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Todd Baugh, Mont. judge, defends handing down 30-day sentence to teacher in rape of student

(CBS/AP) -- A Montana judge who sentenced former teacher Stacey Rambold to 30 days in the rape case of a 14-year-old student is defending his decision as outrage grows over his comments that the girl was "older than her chronological age."

In 2010, the girl killed herself at age 16 as the case was pending, and her mother told District Judge G. Todd Baugh Monday her relationship with Rambold was a "major factor" in her suicide.

Baugh handed down the sentence Monday after former Billings Senior High School teacher Rambold, 54, was terminated from a sexual offender treatment program that was part of a deal to have his prosecution deferred. The judge said he wasn't convinced that the reasons for Rambold's termination from the program were serious enough to warrant a 10-year prison term recommended by prosecutors.

In handing down the sentence, Baugh also said the 14-year-old victim was "older than her chronological age" and "as much in control of the situation" as the teacher. The girl's mother, Auleia Hanlon, stormed out of the courtroom yelling, "You people suck!," the Billings-Gazette reported.

Baugh told the newspaper Tuesday that he stood by his comments that the victim was a troubled youth who was older than her age when it came to sexual matters. That didn't make Rambold's sex with the teen any less of a crime, he said.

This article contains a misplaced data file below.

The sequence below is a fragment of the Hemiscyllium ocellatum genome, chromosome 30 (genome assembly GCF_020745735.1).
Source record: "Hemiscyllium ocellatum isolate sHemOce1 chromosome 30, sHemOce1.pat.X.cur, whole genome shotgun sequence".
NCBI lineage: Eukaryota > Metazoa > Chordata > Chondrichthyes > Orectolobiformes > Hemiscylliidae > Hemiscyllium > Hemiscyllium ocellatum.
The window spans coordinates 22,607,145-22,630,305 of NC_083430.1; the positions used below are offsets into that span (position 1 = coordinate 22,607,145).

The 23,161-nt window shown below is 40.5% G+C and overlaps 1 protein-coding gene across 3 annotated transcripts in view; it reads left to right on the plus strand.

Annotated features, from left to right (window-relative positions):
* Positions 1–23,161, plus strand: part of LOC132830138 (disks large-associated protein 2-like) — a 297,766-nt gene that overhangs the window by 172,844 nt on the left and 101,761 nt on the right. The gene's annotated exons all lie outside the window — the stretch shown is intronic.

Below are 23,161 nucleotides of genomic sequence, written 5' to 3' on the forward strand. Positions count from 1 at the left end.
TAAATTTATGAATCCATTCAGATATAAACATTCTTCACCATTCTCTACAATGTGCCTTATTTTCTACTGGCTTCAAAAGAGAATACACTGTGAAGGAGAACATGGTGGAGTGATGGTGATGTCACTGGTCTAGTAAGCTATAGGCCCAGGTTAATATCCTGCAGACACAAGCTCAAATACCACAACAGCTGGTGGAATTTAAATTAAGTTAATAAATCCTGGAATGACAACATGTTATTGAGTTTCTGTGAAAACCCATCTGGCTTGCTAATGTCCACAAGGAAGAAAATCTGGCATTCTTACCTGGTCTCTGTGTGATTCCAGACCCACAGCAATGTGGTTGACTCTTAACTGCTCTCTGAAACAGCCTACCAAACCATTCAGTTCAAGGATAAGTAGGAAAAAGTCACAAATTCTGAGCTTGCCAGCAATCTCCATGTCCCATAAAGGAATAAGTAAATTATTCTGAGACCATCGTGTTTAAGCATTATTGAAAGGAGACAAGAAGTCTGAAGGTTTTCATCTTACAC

"Obviously, a 14-year-old can't consent. I think that people have in mind that this was some violent, forcible, horrible rape," Baugh told the paper. "It was horrible enough as it is just given her age, but it wasn't this forcible beat-up rape."

The victim's death complicated the case, Baugh said. The prosecution and defense reached an agreement after her death that Rambold would enter sexual-offender treatment.

If the former teacher completed treatment and complied with other conditions, the case would have been closed.

Rambold was terminated from the program in November when it was learned that he had been having unsupervised visits with minors, who were family members, and did not inform counselors that he had been having sexual relations with a woman.

"I think what people are seeing is a sentence for rape of 30 days. Obviously on the face of it, if you look at it that way, it's crazy," Baugh said. "No wonder people are upset. I'd be upset, too, if that happened."

The judge's ruling has drawn fire from advocates, with some calling for a review of the sentence. An online petition for the judge's resignation has garnered more than 9,000 signatures, and a silent protest was scheduled for Thursday on the Yellowstone County Courthouse lawn, reports CBS affiliate KTVQ.

"As I looked on in disbelief, Judge Baugh stated that our teenage daughter was as much in control of the situation as her teacher was," Hanlon said in a statement, reports the paper. "She wasn't even old enough to get a driver's license. But Judge Baugh, who never met our daughter, justified the paltry sentence saying she was older than her chronological age. I guess somehow it makes a rape more acceptable if you blame the victim, even if she was only 14."

Hanlon also spoke to KTVQ, saying tearfully, "My faith in the justice system is gone."

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